Ensure that your loved ones receive the inheritance they deserve and that your values are protected.
For some, the topic of estate planning can seem grim; perhaps that’s why 51% of Americans between the ages of 55 and 64 don’t have an estate plan. The truth is, everyone has an estate, and that means everyone ought to have a regularly updated estate plan. While this is most important for anyone getting ready to retire, it’s still important to people of all ages because one never knows when they will become incapacitated by illness or injury, and certainly no one knows when they will die. Many people underestimate just how many areas are handled by this sort of planning, from guardians for dependents and funeral plans to the transfer of business, and as a result, those choices are left up to probate court.
Remember, the word “estate” doesn’t just refer to large homes or extensive tracts of land. It actually includes an individual’s total assets (i.e., everything of value that individual owns, from songs on iTunes to antiques and art collections) minus liabilities. Most of the time, assets will be passed down to members of a person’s family, but debts and taxes have to be taken out first. But without an estate plan, the court puts an appointee (not your family) in place to handle your assets if you’ve become incapacitated physically or mentally. Furthermore, the probate laws will be the only thing that define how your assets are divided at your death, and that may leave a surviving spouse or dependent without enough to live on or receive the care they need. While a surviving spouse would maintain custody of your children, if both parents are dead, the court will appoint one without regard to whom you might have chosen.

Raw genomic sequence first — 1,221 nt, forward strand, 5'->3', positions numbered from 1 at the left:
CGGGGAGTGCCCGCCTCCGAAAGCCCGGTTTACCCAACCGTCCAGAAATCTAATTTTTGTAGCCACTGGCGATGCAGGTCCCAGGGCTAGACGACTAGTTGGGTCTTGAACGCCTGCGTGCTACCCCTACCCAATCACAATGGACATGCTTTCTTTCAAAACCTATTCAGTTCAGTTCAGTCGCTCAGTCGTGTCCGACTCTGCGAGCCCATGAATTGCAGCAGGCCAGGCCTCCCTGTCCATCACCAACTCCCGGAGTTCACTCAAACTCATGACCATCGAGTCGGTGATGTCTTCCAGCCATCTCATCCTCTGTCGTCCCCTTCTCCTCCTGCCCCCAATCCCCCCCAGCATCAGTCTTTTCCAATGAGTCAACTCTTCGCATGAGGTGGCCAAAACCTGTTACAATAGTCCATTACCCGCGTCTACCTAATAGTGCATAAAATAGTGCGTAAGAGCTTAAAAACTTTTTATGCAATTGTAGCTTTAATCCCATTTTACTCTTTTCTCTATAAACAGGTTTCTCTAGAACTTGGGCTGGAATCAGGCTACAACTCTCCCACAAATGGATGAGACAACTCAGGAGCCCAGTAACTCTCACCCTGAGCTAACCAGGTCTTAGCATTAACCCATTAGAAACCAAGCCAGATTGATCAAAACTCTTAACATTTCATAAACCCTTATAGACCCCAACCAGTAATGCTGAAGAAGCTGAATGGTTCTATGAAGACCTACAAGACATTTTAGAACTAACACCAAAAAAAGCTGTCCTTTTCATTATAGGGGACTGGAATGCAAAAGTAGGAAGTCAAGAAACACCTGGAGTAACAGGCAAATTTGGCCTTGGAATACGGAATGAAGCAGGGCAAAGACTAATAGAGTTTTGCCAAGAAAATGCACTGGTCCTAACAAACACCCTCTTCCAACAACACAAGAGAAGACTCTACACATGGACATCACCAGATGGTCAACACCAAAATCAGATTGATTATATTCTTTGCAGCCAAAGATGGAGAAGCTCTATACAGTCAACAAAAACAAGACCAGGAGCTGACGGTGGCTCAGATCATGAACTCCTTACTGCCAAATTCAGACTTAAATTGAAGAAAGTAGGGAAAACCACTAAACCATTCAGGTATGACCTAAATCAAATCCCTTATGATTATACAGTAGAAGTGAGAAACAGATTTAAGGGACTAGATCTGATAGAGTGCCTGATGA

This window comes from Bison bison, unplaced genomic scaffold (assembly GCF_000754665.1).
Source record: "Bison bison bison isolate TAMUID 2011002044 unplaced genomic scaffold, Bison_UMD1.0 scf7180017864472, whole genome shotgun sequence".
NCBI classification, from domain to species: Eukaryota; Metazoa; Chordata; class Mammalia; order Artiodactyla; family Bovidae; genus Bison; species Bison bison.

Quite simply, if you haven’t got the legal documentation in place, your final wishes cannot be known or adhered to. Often, it takes professional legal assistance to understand the instructions and documentation you need to put into place to satisfy the court, appease creditors, and successfully ensure your assets go to the family members or friends in the way you intend them to.
At Schottler & Associates, we can help you ensure that your intentions are clear so that when your valuables need to be divided, your values remain protected. We can help you identify your needs so that you can put the best measures in place, including:
- Living wills.
- Durable medical and financial power of attorney.
- Final will.
- Provisions for digital assets that cannot be repurchased, re-downloaded, or otherwise recreated.
- Beneficiary statement for IRAs, 401Ks, etc..
- Setting up life estates such as bonds or other investments.
- Social Security or spousal/survivor benefits.
- Guardianship and inheritance management for minors or other dependents.
- Charitable donations.
- Power of appointment.
- Funerary arrangements.
- Income, gift, and estate tax planning.
- Transfer of business ownership.
Will vs. a Trust:
What’s Best for You?
Estate planning is full of choices. This guide will help you decide whether a will or trust is right for you.
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